Congratulations goes out to four teachers who were presented with awards for their contributions to the school.
Rob Ewing, the director of the aviation program, and Rob Milliner, the director of the Upper School STEM program, will share the Rossignol Academic Chair in Science award with the intention of using the money for their respective project starting in January. Stephen Mikell, who teaches honors and advanced placement physics at Farragut, received the the Board of Director’s Academic Chair for Physical Science and Gabe Whitney, the music teacher and band director at Farragut, received the Frank Wendt ‘42 Chair in Musical Arts.
Ewing intends to use his project, entitled “The Science of Flight,” to help students understand the concept of flight by producing and narrating flight training videos. Eight students from each grade in Upper School will be chosen based on grade point average and recommendation from teachers to create videos based on five components in flight including airport operations, ground reference maneuvers, air performance maneuvers, navigation and basic fundamentals of flight.
“This will be another hands-on way students can learn about aviation,” Ewing said. “Having them be involved in this way will enhance their education.”
“Drones, Lead the Way” was created by Milliner to give students the opportunity to do a specialized project in the engineering field with respect to flight. In doing so, Milliner anticipates students participating in something they are interested in while building their confidence.
“It’s a great feeling for them when they are finished to have that sense of accomplishment,” Milliner said.
Students from the Upper School who participate in the project will build a drone from ground up, including the parts, motor, frame, soldering, receiver, and flight controller. During the process, Milliner expects students to learn how the drone works according to how each part works and how each part enables the drone to fly and function. Finally, students will volunteer to use the working drone to record school activities like parades, football games, soccer games, waterfront and practices for use by the coaching staff, the admissions office and the marketing department.
Mikell contacted his friends working in the field and in the academic world to determine how best to use the $5,000 award.
“If we wanted to truly implement physics labs that were conducive to learning the craft, it would take an amount much bigger than $5,000,” Mikell said. “Therefore, getting the most for your money was integral to helping create a lab environment in physics’ classes.”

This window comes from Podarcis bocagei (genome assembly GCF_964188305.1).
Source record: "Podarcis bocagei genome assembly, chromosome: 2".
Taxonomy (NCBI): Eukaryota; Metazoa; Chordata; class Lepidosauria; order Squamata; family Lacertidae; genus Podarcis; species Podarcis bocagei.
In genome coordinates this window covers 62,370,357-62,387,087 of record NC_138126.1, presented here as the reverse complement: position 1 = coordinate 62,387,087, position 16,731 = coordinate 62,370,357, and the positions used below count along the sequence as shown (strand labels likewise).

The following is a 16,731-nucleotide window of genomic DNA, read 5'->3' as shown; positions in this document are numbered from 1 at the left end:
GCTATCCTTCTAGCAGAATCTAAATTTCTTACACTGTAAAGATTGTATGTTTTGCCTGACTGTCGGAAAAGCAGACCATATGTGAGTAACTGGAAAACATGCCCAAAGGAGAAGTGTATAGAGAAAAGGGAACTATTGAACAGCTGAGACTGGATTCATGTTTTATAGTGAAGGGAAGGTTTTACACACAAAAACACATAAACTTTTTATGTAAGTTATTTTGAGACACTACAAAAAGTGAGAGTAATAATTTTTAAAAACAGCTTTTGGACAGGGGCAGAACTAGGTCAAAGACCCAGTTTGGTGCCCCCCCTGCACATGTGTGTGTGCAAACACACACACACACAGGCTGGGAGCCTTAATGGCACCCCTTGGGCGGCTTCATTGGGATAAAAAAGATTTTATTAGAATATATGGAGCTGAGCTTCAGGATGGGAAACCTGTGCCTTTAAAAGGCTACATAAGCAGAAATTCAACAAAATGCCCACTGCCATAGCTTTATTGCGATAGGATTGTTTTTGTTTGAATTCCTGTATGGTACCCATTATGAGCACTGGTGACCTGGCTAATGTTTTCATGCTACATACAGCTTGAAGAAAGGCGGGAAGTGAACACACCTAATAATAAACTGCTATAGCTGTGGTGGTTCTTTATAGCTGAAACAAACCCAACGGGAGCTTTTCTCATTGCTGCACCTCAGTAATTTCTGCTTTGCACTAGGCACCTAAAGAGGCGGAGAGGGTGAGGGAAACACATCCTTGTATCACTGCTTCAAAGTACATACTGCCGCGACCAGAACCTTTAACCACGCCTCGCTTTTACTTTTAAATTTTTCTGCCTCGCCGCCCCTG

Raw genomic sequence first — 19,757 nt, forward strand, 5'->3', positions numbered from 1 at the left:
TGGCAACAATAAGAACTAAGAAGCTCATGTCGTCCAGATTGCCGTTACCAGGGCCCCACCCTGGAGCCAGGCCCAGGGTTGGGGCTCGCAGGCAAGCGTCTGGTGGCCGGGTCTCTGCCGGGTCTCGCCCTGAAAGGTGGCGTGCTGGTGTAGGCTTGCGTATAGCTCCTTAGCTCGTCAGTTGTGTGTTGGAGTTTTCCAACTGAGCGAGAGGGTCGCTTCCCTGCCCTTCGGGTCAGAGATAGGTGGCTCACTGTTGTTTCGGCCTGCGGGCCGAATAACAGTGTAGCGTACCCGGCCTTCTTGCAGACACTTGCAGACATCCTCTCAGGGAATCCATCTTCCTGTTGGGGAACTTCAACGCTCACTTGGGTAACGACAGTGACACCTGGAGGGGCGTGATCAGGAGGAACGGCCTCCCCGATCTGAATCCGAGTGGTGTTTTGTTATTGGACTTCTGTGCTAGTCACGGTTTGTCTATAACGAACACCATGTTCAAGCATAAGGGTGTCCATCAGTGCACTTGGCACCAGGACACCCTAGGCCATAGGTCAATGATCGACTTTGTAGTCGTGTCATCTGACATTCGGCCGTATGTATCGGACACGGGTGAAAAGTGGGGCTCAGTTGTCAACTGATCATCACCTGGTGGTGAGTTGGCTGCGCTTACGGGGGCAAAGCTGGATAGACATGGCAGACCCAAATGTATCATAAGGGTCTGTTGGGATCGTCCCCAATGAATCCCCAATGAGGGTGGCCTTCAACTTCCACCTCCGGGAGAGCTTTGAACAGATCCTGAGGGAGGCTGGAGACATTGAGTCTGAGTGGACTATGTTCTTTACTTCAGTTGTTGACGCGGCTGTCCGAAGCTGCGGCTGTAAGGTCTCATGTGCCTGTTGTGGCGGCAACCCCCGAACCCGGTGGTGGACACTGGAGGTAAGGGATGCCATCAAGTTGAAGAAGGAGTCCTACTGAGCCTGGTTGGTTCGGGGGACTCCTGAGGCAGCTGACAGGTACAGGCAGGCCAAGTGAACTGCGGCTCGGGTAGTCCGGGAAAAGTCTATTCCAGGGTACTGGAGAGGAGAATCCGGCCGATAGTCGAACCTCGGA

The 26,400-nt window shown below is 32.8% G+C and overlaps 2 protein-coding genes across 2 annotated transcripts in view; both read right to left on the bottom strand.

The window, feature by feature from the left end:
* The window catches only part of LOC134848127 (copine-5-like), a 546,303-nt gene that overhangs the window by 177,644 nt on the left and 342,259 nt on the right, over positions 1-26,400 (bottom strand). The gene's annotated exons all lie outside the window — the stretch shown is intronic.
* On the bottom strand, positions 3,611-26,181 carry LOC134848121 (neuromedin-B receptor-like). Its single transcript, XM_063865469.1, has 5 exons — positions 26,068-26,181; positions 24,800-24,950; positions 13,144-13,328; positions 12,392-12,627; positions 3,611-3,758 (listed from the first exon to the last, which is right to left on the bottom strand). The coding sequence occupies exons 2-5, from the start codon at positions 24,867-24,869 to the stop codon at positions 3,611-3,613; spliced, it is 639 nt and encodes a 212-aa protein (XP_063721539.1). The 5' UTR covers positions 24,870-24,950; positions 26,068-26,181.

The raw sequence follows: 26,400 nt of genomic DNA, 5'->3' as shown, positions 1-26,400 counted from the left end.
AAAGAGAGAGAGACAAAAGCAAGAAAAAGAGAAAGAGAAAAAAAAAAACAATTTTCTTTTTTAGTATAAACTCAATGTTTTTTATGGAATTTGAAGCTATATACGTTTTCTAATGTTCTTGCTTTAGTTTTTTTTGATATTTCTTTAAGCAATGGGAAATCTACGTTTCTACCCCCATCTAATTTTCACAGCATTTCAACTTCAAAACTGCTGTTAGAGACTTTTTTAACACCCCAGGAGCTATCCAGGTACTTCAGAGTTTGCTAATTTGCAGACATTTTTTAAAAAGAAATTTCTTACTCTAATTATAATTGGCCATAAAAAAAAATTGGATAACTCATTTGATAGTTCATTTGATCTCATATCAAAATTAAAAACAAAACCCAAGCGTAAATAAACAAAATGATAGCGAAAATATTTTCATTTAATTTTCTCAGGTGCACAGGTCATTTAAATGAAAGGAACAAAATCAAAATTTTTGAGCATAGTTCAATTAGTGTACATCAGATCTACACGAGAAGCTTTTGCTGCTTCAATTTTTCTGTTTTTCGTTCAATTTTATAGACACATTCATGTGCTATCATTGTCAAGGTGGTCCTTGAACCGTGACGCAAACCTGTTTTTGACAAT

The answer came with 18 laptops that will be geared towards working specifically with labs on websites that feature high definition cameras. Students — two to a lab group — will be able to input information and “participate” in online labs that produce information at 240 frames per second.
Whitney, who is the founder and owner of NoiseMakers, Inc. in St. Petersburg, will use his award to purchase updated equipment for use in the music room and for the Admiral’s Own Band.
“This is a great opportunity for the students to immerse themselves into the world of music,” Whitney said. “By enhancing the music department and giving the students more to experience with regard to music, the more they ultimately enhance their life.”
About the Funds
The Rossignol Academic Chair in Science Fund and Board of Director’s Academic Chair for Physical Science Fund are opportunities for Admiral Farragut Academy teachers to develop a program of study in any area of science at any grade level. The Endowed Chair in Musical Arts Fund is the opportunity to develop and grow the Music Art program. Teachers were asked to fill out an application with project details and submit it to a panel for consideration.
The Endowed Rossignol Academic Chair in Science program was initially funded by a gift from Board of Director, Dr. Jean- Francois Rossignol.
The Endowed Board of Director’s Academic Chair for Physical Science program was initially funded by a gift from the Admiral Farragut Academy Board of Directors.
The Endowed Chair in Musical Arts Fund program was initially funded by a gift from an alumni donor from the class of 1942 North.